In Red Hot Lies everybody's got a secret. But when the secrets start crashing into each other, the pillars of Izzy McNiell's world crumble faster than she can run around in her stilletos to prop them back up. Izzy, the redheaded bombshell lawyer in figure-hugging power suits, is having a very, very bad day. Her client and mentor, Forrester Picket, is dead. And Sam, her fiancé, is missing along with $30 million in Forrester's real estate bonds.
Capturing the nail-biting pace and smart, sexy energy of this first book in Laura Caldwell's sizzling summer trilogy, Nancy Liem's terrific narration of Red Hot Lies brings the resilient, upbeat, and gutsy Izzy McNiell to life. From the opening scene, Liem's charm and command of the character are complete she even sounds like a redhead. And she shifts effortlessly from character to character, between 20-something Izzy and a street smart, cynical PI; from a series of Panamanian real estate agents to a four-year-old diva with an attitude.
With the cops and FBI staking her out, Izzy has to find her fiancé fast. She turns to PI John Mayburn for help and barters her assistance on one of his cases in exchange for his expertise in tracking down Sam and the $30 million. Liem's pacing, especially in the scene where Izzy hacks a mobster's computer to download evidence, is so in tune with the action it will leave your heart pounding and your palms sweating.
Red Hot Lies is Lisa Scottoline meets Janet Evanovich, with a whole lot that's pure Laura Caldwell. And Liem captures Izzy McNiell's tenacity, her sexy exuberance, and her vulnerability with the sparkle of sunshine on the Chicago shoreline. There's no better way to spend summer downtime than listening to the perfect marriage of Laura Caldwell and Nancy Liem in this season's best mystery series: Red Hot Lies, Red Blooded Murder, and Red White & Dead. Nancy Carter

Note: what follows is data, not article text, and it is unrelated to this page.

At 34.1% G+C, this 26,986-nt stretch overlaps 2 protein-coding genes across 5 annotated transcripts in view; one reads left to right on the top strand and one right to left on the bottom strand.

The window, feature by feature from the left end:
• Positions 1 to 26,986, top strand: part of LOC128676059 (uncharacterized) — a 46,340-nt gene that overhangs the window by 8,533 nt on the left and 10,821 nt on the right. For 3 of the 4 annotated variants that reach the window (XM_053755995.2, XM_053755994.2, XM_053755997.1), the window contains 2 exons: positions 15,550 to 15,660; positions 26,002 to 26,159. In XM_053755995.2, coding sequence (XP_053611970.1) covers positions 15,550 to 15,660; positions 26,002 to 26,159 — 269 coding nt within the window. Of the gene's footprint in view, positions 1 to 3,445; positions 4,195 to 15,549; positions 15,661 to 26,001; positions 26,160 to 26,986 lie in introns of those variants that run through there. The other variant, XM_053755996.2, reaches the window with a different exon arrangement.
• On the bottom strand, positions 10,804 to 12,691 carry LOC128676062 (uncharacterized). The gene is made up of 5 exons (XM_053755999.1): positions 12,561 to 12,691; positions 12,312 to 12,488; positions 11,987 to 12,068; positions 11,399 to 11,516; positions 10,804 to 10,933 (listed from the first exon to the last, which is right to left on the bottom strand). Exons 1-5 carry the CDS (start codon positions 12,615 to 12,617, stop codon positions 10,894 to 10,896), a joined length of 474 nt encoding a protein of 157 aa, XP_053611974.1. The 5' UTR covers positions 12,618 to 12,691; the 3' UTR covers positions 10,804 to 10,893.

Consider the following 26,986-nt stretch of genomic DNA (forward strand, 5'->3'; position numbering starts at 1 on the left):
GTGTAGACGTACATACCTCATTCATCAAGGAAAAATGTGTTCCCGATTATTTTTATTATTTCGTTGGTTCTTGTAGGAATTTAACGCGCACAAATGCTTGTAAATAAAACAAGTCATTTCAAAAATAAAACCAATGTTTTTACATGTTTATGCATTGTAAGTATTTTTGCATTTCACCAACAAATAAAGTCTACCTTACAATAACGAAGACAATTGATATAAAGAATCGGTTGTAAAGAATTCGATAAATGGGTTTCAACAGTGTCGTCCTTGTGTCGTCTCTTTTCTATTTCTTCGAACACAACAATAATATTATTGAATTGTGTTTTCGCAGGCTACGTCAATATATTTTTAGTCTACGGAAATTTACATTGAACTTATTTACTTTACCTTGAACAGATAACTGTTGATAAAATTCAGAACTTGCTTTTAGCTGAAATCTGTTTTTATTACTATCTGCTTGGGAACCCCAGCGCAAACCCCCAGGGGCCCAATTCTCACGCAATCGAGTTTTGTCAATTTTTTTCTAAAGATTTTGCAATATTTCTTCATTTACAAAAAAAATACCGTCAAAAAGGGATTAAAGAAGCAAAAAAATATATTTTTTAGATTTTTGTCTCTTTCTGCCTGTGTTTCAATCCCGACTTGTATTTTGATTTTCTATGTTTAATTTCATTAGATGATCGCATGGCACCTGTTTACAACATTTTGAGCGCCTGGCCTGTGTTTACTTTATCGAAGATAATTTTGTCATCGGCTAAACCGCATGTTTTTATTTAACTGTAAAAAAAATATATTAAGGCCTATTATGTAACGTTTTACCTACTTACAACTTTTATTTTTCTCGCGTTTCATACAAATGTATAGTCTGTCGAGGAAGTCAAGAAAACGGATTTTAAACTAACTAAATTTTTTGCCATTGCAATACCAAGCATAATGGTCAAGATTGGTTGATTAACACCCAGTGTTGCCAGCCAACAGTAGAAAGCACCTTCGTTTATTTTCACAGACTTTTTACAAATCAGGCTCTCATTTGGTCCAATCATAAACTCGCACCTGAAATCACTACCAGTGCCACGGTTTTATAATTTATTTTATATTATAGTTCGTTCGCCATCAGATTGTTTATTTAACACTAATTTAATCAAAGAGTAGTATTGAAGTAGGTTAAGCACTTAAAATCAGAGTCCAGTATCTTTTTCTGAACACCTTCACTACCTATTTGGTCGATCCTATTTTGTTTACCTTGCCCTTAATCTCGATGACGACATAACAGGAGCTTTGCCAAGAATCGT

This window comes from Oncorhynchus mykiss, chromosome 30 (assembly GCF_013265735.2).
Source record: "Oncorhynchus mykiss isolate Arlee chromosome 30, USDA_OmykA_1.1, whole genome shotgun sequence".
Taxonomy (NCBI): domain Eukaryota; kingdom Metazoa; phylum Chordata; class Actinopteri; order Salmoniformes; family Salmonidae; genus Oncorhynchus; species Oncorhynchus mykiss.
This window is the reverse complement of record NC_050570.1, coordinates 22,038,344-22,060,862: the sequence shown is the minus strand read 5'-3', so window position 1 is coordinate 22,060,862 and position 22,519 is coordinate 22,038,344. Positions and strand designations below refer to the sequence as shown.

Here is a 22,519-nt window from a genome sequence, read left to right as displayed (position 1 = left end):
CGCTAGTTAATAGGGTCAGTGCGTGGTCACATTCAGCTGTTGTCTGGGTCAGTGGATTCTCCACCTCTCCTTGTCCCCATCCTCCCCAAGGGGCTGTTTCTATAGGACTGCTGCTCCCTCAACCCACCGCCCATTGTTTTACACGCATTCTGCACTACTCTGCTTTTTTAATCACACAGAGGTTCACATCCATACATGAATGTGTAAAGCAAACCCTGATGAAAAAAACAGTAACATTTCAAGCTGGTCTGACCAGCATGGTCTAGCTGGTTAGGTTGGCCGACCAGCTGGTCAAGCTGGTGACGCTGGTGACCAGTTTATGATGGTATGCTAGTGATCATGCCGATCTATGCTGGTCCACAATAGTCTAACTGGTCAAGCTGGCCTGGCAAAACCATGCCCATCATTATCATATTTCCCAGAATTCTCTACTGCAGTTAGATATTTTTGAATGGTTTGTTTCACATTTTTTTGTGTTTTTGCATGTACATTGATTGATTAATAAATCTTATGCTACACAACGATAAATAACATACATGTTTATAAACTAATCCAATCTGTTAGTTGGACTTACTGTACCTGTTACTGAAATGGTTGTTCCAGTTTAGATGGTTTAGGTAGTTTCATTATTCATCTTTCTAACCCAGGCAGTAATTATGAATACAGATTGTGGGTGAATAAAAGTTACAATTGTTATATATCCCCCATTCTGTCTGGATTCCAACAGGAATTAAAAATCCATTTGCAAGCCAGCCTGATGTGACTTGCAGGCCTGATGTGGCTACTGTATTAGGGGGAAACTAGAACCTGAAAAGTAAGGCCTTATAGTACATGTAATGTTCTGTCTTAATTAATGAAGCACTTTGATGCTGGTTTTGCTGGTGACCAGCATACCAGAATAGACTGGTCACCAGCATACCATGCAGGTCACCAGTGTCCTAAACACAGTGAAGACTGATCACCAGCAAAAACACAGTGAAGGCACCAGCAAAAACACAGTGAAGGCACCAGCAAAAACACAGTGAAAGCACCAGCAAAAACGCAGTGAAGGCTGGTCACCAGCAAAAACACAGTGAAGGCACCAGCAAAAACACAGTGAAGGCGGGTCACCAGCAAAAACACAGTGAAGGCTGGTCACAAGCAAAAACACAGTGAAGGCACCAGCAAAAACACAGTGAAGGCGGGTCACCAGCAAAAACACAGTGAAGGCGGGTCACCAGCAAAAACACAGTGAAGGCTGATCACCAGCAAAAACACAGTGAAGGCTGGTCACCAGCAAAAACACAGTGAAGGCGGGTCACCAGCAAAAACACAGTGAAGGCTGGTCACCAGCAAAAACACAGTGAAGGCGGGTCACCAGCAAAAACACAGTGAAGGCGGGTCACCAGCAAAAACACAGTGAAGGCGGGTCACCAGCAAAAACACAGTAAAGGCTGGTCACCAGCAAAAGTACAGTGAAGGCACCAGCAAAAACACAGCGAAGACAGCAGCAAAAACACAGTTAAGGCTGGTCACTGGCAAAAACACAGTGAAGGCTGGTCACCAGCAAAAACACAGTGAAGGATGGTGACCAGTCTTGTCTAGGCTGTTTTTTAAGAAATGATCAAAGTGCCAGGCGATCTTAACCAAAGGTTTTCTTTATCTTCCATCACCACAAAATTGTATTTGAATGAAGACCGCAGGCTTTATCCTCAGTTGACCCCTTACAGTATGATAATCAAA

They say bad things happen in threes. When her fiancé, Sam, disappears on the same day her mentor and biggest client is killed, hotshot Chicago attorney Izzy McNeil starts counting. But trouble keeps coming. Sam is implicated in the client's death, her apartment is broken into and it's not just the authorities who are following her.
Now, to find Sam and uncover her client's murderer, Izzy will have to push past limits she never imagined. Lucky for her she's always thrived under pressure, because her world is falling apart. Fast. And the trail of half-truths and lies is red-hot.
Listen now to author Laura Caldwell and narrator Nancy Liem discuss how the three Izzy McNeil mysteries - Red Hot Lies, Red Blooded Murder, and Red, White & Dead - came together in the Audible studios.
©2009 Laura Caldwell; (P)2009 Audible, Inc.
OMG! I didn't think this book would ever get over. Author would go on tangents that weren't necessary to the story. Terrible ending and a bit predictable. Why leave the ending hanging, after listening what seemed like days and days to get to the finish you don't even give us closure... Sorry I wasted my money on this one!
This book won't keep you up at night, or make you hurry back to listen.
Good Narrator, very mediocre book. Very predictable.
I won't be buying the rest in the series. Don't waste your credits.
I did get through the book but not a great good. The narrators voice is the only reason I got through the book. Not one I will read again for sure, nor will I try the other books in the series. One was enough.
So surprised to see the negative reviews -- I loved it, and this isn't my normal choice for something to listen to. I thought the narrator did a great job -- I could picture Izzy - and especially Lucy. Several of the characters reminded me of people I knew -- but then, I spent 35 years practicing law, too, so I've had my own runins with crooks and connivers. She had those types down cold.
Two evening in a row I chose to listen to this book rather than read a paper one -- that doesn't happen often. If you like plenty of suspense -- the scenes when she's downloading from the computer -- plenty of surprises -- all of it -- I think you'll like this book. Don't believe all the negativity.